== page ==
hadoop-common-commits mailing list archives

Site index · List index
Message view « Date » · « Thread »
Top « Date » · « Thread »
From Apache Wiki <wikidi...@apache.org>
Subject [Hadoop Wiki] Update of "GitAndHadoop" by AkiraAjisaka
Date Mon, 01 Sep 2014 08:43:49 GMT
Dear Wiki user,

You have subscribed to a wiki page or wiki category on "Hadoop Wiki" for change notification.

The "GitAndHadoop" page has been changed by AkiraAjisaka:
https://wiki.apache.org/hadoop/GitAndHadoop?action=diff&rev1=17&rev2=18

Comment:
Use Git for the SCM system for Hadoop instead of SVN

  A lot of people use Git with Hadoop because they have their own patches to make to Hadoop,
and Git helps them manage it.
  
   * GitHub provide some good lessons on git at [[http://learn.github.com]]
-  * Apache serves up read-only Git versions of their source at [[http://git.apache.org/]].
People cannot commit changes with Git; for that the patches need to be applied to the SVN
repositories
+  * Apache serves up read-only Git versions of their source at [[http://git.apache.org/]].
Committers can commit changes to writable Git repository. See HowToCommitWithGit
  
  This page tells you how to work with Git. See HowToContribute for instructions on building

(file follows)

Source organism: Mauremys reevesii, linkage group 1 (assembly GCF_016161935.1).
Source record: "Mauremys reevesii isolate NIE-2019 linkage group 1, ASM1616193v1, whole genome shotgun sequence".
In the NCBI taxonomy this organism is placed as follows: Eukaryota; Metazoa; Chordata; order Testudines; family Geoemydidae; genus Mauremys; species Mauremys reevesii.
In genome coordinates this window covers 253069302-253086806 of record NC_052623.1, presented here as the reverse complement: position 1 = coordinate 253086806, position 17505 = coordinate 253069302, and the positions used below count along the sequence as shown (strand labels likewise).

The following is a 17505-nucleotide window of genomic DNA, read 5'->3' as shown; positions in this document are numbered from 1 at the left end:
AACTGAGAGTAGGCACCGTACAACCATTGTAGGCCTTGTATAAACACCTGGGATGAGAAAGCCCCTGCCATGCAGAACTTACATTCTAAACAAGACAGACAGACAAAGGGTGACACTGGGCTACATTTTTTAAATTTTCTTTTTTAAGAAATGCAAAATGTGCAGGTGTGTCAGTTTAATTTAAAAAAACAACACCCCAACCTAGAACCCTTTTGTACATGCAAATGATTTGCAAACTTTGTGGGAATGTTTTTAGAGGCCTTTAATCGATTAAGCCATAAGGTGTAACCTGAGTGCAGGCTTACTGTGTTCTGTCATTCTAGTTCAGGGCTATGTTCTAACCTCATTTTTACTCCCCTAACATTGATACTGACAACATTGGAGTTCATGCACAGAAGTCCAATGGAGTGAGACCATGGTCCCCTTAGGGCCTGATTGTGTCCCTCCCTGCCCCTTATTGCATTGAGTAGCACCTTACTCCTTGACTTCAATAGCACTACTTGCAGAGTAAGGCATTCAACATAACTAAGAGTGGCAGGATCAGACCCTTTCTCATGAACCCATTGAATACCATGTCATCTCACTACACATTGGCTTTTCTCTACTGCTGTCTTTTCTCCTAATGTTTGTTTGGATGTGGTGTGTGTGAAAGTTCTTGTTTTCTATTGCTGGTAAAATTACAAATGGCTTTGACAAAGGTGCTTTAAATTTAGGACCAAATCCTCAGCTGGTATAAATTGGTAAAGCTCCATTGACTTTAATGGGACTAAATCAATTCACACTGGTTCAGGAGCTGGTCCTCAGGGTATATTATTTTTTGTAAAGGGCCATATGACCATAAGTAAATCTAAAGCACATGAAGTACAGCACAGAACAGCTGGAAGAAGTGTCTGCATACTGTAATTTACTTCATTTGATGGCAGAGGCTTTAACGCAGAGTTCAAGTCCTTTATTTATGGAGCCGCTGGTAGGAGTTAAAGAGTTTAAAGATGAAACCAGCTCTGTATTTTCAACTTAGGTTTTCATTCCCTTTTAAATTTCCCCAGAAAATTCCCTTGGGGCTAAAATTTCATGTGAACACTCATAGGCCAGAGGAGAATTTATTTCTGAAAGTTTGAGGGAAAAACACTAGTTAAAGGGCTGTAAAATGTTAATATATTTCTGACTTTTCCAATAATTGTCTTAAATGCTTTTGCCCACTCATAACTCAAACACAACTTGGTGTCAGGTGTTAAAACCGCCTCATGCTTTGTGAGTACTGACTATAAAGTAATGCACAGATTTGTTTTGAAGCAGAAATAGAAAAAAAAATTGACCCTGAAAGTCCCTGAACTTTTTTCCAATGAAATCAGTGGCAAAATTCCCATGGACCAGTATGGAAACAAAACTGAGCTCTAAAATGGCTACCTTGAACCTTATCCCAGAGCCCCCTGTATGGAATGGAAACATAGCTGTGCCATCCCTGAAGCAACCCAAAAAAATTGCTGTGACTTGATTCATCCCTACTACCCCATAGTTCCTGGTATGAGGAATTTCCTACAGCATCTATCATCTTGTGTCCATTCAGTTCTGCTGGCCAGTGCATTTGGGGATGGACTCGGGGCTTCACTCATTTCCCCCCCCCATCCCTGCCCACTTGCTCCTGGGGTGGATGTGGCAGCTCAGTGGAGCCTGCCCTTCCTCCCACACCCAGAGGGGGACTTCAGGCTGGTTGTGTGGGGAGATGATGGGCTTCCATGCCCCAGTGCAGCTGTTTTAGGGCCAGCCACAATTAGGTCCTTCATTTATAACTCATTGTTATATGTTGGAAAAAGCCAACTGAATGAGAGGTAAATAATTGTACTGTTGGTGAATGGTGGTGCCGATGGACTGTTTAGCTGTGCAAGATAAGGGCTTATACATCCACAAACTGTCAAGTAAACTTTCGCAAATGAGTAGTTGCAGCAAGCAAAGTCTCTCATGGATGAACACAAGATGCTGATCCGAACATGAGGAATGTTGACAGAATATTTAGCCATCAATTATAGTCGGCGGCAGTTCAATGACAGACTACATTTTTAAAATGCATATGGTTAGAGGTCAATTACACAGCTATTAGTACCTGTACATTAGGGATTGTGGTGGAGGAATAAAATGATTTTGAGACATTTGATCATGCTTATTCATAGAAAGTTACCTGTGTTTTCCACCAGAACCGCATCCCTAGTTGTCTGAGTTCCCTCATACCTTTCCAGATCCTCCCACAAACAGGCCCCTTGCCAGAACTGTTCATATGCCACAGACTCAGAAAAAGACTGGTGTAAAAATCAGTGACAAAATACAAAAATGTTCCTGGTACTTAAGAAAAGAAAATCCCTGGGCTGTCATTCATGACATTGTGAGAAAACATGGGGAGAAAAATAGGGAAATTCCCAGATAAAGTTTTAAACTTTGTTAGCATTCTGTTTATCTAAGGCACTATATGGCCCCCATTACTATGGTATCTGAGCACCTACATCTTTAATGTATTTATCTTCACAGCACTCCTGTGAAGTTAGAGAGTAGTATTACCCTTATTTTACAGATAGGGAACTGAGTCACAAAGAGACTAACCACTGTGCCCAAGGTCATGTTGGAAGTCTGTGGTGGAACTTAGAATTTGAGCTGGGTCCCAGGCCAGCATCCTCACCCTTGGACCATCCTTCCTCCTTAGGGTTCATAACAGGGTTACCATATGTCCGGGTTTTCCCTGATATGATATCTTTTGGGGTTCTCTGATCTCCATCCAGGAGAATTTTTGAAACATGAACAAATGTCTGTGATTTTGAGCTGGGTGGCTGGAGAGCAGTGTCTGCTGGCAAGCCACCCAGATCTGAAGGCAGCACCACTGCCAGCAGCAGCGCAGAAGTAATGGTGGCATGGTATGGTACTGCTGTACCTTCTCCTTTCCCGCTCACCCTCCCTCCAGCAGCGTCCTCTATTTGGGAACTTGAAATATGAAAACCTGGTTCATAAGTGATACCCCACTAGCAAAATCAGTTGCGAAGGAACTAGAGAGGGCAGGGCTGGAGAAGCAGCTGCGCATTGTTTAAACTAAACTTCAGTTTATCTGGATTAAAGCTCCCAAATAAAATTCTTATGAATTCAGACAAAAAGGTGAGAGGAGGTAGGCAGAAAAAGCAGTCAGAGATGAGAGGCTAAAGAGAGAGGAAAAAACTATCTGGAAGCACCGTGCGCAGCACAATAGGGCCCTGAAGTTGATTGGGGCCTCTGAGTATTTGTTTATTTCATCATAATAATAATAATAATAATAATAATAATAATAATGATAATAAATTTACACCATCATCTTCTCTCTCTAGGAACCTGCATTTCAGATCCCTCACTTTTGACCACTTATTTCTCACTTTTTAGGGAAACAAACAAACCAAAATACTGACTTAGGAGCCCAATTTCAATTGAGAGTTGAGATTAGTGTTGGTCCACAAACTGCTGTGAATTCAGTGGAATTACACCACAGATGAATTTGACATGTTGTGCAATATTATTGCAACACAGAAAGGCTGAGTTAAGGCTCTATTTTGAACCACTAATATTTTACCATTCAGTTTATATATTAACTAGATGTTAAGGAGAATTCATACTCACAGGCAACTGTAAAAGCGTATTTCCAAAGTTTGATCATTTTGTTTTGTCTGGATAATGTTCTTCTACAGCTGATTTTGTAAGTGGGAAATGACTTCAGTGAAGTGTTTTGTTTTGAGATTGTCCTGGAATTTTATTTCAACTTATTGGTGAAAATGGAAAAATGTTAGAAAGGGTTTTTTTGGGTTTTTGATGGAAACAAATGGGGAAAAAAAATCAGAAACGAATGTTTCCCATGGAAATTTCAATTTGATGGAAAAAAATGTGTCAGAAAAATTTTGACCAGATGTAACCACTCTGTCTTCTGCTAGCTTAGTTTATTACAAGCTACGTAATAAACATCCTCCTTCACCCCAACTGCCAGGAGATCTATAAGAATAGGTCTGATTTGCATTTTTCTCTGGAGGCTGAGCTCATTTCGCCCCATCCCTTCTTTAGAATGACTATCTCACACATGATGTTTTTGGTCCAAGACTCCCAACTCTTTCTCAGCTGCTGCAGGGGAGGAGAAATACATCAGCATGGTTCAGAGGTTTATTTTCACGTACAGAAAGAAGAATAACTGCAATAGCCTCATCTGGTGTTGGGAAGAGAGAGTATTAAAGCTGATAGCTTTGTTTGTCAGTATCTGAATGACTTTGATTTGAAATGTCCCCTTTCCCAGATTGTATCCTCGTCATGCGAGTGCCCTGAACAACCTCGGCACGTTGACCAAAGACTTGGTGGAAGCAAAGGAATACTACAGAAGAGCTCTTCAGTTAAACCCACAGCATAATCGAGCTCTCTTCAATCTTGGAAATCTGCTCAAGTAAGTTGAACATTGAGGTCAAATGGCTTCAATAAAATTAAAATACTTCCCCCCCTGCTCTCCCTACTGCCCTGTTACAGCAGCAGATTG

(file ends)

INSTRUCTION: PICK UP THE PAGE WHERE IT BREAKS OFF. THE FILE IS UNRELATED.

and testing Hadoop.
  <<TableOfContents(4)>>
+ 
  
  == Key Git Concepts ==
  The key concepts of Git.
@@ -23, +24 @@

  
  You need a copy of git on your system. Some IDEs ship with Git support; this page assumes
you are using the command line.
  
- Clone a local Git repository from the Apache repository. The Hadoop subprojects (common,
HDFS, and MapReduce) live inside a combined repository called `hadoop-common.git`.
+ Clone a local Git repository from the Apache repository. The Hadoop subprojects (common,
HDFS, and MapReduce) live inside a combined repository called `hadoop.git`.
  
  {{{
- git clone git://git.apache.org/hadoop-common.git
+ git clone git://git.apache.org/hadoop.git
  }}}
  
  The total download is well over 100MB, so the initial checkout process works best when the
network is fast. Once downloaded, Git works offline -though you will need to perform your
initial builds online so that the build tools (Maven, Ivy &c) can download dependencies.
  
  == Grafts for complete project history ==
  
- The Hadoop project has undergone some movement in where its component parts have been versioned.
Because of that, commands like `git log --follow` needs to have a little help. To graft the
history back together into a coherent whole, insert the following contents into `hadoop-common/.git/info/grafts`:
+ The Hadoop project has undergone some movement in where its component parts have been versioned.
Because of that, commands like `git log --follow` needs to have a little help. To graft the
history back together into a coherent whole, insert the following contents into `hadoop/.git/info/grafts`:
  
  {{{
  5128a9a453d64bfe1ed978cf9ffed27985eeef36 6c16dc8cf2b28818c852e95302920a278d07ad0c
@@ -49, +50 @@